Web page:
Catalogue

COVID-19: Updates on library services and operations.

Beyond deconstruction [electronic resource] : the uses and abuses of literary theory /
Howard Felperin.
imprint
Oxford : Clarendon Press ; New York : Oxford University Press, 1986
description
226 p. ; 22 cm.
ISBN
0198128967 (pbk.) :
format(s)
Book
More Details
imprint
Oxford : Clarendon Press ; New York : Oxford University Press, 1986
isbn
0198128967 (pbk.) :
restrictions
Licensed for access by U. of T. users.
catalogue key
8565779
 
Includes bibliographical references and index.
A Look Inside
Full Text Reviews
Appeared in Choice on 1986-04:
Over the past two decades, literary theory has grown enormously, and its relationship to literary criticism has changed rapidly. Felperin wants to survey the new theories, to provide ``a synoptic history of literary study,'' to argue for the importance of some achievements and the failure of others. He undertakes to guide his readers across a theoretical terrain narrower than the one covered in Terry Eagleton's Literary Theory: An Introduction (CH, Feb '84), but it is not the reduced scope that causes the problems. Whereas Eagleton openly displays his numerous prejudices, Felperin only sporadically acknowledges his (e.g., on p. 23 he makes a disarming disclaimer about the impossibility of being wholly disinterested). But it would be difficult for an unsophisticated student to know just when the disclaimer applies in this subtly yet persistently partisan text, which is ever ready to imply that it is other theorists who are partisan, programmatic, or ideological. The lack of neutrality is sometimes revealed in the choice of a single word, as when Felperin calls Jonathan Culler an ``evangelist'' of structuralism rather than an interpreter or advocate; at other times, it requires careful reading of prolonged commentary (as in the pages devoted to Louis Althusser). As a result, the long chapters on ``Leavisism,'' Marxism, and structuralism are not dependable, but those devoted to deconstruction and poststructuralist practice are much better. Because this book could mislead anyone not already well informed in critical theory, it is recommended only to the larger undergraduate and graduate libraries.-K. Tololyan, Wesleyan University
Reviews
Review Quotes
"In a series of brief essays on the reaction to the new criticism, Marxism, structuralism, and deconstruction--which are valuable as a sketch of the recent history of theory--[Felperin] sharply defines the limits of current interpretive methods."--Virginia Quarterly Review
"In a series of brief essays on the reaction to the new criticism, Marxism, structuralism, and deconstruction--which are valuable as a sketch of the recent history of theory--[Felperin] sharply defines the limits of current interpretive methods."-- Virginia Quarterly Review
To find out how to look for other reviews, please see our guides to finding book reviews in the Sciences or Social Sciences and Humanities.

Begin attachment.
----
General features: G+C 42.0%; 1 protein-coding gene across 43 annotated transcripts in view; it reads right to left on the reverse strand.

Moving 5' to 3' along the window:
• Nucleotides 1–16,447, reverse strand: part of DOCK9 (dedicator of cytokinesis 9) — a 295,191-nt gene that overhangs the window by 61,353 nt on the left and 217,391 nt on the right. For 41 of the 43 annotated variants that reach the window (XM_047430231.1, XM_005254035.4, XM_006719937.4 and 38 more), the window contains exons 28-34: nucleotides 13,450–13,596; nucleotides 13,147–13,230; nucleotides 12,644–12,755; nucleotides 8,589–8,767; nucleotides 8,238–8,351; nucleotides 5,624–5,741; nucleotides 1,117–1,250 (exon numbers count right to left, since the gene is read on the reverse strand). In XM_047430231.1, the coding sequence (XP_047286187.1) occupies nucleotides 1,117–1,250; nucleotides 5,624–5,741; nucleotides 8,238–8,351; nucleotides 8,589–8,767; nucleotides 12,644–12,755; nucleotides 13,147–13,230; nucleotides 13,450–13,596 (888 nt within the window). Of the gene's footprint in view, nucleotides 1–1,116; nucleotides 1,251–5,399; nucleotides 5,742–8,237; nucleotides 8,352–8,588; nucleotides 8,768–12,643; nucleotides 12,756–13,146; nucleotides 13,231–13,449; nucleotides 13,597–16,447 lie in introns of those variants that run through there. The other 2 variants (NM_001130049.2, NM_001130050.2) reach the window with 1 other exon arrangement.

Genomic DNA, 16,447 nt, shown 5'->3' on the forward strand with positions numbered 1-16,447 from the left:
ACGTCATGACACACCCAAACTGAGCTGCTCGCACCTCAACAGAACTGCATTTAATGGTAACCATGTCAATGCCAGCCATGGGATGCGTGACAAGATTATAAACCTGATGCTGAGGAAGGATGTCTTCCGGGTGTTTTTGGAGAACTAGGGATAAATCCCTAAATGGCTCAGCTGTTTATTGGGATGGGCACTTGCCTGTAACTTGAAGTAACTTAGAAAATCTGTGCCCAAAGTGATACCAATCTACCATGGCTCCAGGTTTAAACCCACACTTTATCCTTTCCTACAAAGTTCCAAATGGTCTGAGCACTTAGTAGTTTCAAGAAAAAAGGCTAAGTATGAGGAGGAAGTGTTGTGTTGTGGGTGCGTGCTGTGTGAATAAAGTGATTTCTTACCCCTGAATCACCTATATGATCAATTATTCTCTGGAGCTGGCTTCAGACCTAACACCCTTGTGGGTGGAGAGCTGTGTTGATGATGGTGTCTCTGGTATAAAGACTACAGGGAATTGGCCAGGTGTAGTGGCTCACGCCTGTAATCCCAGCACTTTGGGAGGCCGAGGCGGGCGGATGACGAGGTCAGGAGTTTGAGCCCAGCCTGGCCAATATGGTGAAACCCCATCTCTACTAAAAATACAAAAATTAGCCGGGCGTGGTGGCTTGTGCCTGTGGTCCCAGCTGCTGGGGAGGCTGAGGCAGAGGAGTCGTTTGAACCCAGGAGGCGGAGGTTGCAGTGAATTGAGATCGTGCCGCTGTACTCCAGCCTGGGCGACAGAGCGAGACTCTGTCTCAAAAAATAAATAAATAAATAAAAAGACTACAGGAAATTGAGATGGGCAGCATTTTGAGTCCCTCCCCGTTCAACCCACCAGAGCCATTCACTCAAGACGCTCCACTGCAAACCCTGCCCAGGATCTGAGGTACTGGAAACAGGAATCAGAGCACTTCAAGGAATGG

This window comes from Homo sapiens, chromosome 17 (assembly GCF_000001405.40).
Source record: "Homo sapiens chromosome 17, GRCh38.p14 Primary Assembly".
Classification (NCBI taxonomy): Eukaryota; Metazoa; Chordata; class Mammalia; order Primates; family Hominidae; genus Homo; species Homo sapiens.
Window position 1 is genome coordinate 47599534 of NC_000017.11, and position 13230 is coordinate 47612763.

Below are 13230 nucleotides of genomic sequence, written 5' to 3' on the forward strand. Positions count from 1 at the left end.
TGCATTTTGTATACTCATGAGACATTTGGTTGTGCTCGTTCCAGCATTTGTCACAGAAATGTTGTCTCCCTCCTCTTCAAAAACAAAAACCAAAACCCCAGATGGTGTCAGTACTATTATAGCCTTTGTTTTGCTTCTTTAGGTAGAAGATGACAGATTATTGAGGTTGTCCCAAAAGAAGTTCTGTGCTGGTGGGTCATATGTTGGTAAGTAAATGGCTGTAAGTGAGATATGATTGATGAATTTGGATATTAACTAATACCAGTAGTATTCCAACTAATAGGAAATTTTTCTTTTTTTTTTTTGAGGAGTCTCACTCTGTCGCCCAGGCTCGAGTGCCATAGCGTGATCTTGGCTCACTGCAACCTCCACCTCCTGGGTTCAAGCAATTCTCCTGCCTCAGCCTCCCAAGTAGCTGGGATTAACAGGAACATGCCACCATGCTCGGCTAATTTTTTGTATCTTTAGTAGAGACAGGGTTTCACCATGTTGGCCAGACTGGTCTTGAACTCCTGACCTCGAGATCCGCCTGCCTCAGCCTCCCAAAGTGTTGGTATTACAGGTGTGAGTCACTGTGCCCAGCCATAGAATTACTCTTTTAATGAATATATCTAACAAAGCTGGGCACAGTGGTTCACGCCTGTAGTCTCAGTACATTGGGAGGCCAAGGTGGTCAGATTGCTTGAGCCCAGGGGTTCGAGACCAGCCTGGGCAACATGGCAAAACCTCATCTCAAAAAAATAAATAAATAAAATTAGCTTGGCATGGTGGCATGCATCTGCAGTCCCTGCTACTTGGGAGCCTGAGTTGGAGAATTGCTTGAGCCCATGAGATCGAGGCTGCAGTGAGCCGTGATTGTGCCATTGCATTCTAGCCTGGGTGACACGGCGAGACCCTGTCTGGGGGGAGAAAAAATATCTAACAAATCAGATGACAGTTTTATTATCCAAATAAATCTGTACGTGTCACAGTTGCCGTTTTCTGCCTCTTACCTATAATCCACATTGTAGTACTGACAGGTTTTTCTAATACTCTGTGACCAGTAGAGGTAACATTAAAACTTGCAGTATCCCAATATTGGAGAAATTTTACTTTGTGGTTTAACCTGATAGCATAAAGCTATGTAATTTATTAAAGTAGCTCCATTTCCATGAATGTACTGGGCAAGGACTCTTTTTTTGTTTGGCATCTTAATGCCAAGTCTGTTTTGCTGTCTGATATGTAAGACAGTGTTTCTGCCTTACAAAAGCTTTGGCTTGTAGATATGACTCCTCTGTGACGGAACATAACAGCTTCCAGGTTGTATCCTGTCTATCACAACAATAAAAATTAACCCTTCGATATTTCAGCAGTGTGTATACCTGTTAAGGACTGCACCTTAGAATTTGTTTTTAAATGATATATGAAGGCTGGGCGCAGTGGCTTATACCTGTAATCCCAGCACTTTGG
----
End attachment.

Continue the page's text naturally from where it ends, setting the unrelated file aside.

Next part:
Summaries
Long Description
The past two decades have seen swift and radical change in the way literature is perceived and taught in this country and abroad, as numerous new schools of theory have blossomed, particularly at Yale, Johns Hopkins, and Cambridge. Intended as an introduction to these new theories, Beyond Deconstruction offers a balanced and lively overview that steers clear of technicalities as it explains, explores, and occasionally takes issue with the large movements that have followed the so-called "practical" criticism of F.R. Leavis and others. Felperin focuses on the major schools and figures of structuralism, Marxism, and deconstruction, providing readers with a clear grasp of the ideological and methodological issues involved. In its responsiveness to developments on both sides of the Atlantic and to relations and differences between them, Beyond Deconstruction provides a comprehensive and incisive introduction to the field.
Main Description
The past two decades have seen swift and radical change in the way literature is perceived and taught in this country and abroad, as numerous new schools of theory have blossomed, particularly at Yale, Johns Hopkins, and Cambridge. Intended as an introduction to these new theories, BeyondDeconstruction offers a balanced and lively overview that steers clear of technicalities as it explains, explores, and occasionally takes issue with the large movements that have followed the so-called "practical" criticism of F.R. Leavis and others. Felperin focuses on the major schools and figuresof structuralism, Marxism, and deconstruction, providing readers with a clear grasp of the ideological and methodological issues involved. In its responsiveness to developments on both sides of the Atlantic and to relations and differences between them, Beyond Deconstruction provides acomprehensive and incisive introduction to the field.
Main Description
This book offers an account of the swiftly developing discipline of contemporary literary theory, and of its consequences for future literary study.
Unpaid Annotation
Offers an account of the swiftly developing discipline of contemporary literary theory, and of its consequences for future literary study. It is not aimed at promoting the claims of any of the theoretical schools it takes up. Still less does it pretend to advance some new theory that would move us definitively into or beyond post-structuralism.

This information is provided by a service that aggregates data from review sources and other sources that are often consulted by libraries, and readers. The University does not edit this information and merely includes it as a convenience for users. It does not warrant that reviews are accurate. As with any review users should approach reviews critically and where deemed necessary should consult multiple review sources. Any concerns or questions about particular reviews should be directed to the reviewer and/or publisher.

  link to old catalogue

Report a problem